Kaeleen Donovan, a.k.a. Fury, is a Theosian, a minor goddess, bound to Hecate. She lives in a distant future Seattle where civilization has more or less rebuilt after Gaia lost patience with humanity for the damage we were doing. The triggering event for her rage was the Weather Wars, and while magic is now an ordinary fact of everyday life, weather magic is absolutely forbidden.
So when an underground cult starts using weather magic to create chaos, it's not just a problem. It's a looming disaster. Hecate sends Fury to recover an ancient device from the Weather Wars, the thunderstrike, that the radical cult, the Order of the Black Mist, has acquired and is using.
Fury's friends and allies include the hawk shifter Jason Aerie, a member of the Bonny Fae named Tam, and her spirit guide, Queet. And, of course, Hecate herself, though things might be much easier if the Elder Gods could intervene directly. They can't. She can direct her servants and supporters. She can arm and supply them. But she can't intervene directly. And they have very little time to retrieve the thunderstrike, before Gaia and her agents simply remake the world again and eliminate the annoying, troublesome humans.
That description doesn't do credit to the story. Galenorn has done and impressive job of worldbuilding. Her world is peopled with the creatures of myth and legend, and they're real people strengths and limitations, flaws and virtues. Seattle still has the same name, but it's not the same city we know now, while other cities have disappeared entirely, and new ones with new names emerged. We're not subjected to the too-common silliness of magic being a major force in the world without any other major changes. The World Regency Council has some degree of authority over the corporatocracies that are the regional governments. Shifters, Fae, witches, greenlings, the gods of all the pantheons humans have worshiped, are part of the present reality of life. All technology must be sustainable. Jason runs a magic shop, and Fury's day job is cleaning out unwanted magical influences from business premises.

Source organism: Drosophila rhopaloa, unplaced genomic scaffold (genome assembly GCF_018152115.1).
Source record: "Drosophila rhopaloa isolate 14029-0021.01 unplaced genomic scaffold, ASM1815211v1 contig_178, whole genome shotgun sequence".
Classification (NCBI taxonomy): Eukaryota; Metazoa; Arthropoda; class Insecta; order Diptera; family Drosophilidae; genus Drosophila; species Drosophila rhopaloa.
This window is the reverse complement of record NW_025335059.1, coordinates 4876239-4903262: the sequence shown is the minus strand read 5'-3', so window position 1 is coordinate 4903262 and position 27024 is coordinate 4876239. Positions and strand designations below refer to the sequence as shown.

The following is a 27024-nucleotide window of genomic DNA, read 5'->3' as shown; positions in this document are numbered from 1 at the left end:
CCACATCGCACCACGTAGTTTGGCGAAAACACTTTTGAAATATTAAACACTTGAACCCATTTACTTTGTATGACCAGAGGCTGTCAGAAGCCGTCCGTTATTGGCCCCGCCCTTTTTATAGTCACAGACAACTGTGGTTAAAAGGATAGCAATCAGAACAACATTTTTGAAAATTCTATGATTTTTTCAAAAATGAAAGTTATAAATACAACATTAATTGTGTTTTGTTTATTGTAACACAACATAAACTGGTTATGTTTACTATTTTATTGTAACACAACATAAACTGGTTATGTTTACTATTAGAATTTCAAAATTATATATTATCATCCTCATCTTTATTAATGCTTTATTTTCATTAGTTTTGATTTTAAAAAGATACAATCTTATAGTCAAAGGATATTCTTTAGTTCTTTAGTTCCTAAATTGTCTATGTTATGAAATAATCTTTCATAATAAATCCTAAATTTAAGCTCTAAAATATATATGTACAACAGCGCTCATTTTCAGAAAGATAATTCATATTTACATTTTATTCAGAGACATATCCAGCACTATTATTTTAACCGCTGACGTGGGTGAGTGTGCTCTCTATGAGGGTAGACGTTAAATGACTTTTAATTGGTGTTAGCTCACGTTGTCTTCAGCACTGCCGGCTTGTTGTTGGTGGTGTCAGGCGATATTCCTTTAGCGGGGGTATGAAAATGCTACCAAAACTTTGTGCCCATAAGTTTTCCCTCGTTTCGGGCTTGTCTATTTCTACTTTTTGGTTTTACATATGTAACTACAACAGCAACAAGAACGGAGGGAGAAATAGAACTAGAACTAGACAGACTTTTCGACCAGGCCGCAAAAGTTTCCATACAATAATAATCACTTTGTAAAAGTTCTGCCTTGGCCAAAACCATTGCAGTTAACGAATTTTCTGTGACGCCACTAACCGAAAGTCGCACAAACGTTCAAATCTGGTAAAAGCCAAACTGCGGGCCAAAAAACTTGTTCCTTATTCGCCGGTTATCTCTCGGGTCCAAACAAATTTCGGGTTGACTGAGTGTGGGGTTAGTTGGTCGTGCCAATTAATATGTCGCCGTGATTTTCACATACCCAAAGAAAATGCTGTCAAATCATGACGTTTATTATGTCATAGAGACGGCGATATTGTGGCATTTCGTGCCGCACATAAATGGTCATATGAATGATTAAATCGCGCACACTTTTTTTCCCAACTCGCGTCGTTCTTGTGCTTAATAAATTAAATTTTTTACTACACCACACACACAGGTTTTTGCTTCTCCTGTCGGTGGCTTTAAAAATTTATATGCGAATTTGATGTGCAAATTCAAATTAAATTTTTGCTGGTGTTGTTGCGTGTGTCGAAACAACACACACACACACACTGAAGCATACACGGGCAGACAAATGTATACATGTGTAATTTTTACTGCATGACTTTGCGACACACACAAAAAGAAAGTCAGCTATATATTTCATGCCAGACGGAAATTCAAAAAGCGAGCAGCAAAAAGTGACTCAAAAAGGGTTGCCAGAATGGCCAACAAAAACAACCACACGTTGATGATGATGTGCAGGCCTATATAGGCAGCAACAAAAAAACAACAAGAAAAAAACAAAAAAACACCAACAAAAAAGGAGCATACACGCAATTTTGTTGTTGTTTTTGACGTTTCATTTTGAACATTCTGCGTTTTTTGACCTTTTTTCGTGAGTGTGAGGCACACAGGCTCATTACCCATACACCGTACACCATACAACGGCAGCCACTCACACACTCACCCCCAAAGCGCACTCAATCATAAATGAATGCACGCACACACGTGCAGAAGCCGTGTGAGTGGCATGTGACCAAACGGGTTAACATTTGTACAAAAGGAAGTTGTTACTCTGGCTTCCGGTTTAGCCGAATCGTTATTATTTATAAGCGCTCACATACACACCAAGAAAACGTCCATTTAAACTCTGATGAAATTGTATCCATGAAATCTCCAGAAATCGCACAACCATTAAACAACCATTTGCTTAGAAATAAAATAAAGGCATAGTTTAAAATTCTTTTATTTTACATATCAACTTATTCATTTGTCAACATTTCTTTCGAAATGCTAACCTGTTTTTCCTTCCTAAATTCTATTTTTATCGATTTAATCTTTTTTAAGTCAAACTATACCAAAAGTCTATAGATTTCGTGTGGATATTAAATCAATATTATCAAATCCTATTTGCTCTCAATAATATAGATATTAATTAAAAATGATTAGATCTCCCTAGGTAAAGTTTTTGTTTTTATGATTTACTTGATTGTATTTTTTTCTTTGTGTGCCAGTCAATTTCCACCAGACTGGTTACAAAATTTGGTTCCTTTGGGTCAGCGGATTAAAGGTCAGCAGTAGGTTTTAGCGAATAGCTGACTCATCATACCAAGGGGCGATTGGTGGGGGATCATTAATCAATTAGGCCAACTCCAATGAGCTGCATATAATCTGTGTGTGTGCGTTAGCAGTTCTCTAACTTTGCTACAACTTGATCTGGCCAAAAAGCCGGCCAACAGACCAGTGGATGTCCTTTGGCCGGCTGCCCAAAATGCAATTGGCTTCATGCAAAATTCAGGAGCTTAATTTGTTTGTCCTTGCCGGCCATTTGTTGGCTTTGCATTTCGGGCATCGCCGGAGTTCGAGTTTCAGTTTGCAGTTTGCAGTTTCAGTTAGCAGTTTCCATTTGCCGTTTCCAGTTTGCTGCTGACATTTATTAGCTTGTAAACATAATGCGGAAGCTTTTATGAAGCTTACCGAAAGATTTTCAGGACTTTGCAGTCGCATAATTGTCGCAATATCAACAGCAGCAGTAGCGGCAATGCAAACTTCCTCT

Fury and her allies are decent people who makes mistakes, but who try to do the right thing and make the world around them better in greater and lesser ways, and I very much cared what happened to them. I'm looking forward to reading subsequent books in the series.
I received this book free from the publisher, and am reviewing it voluntarily.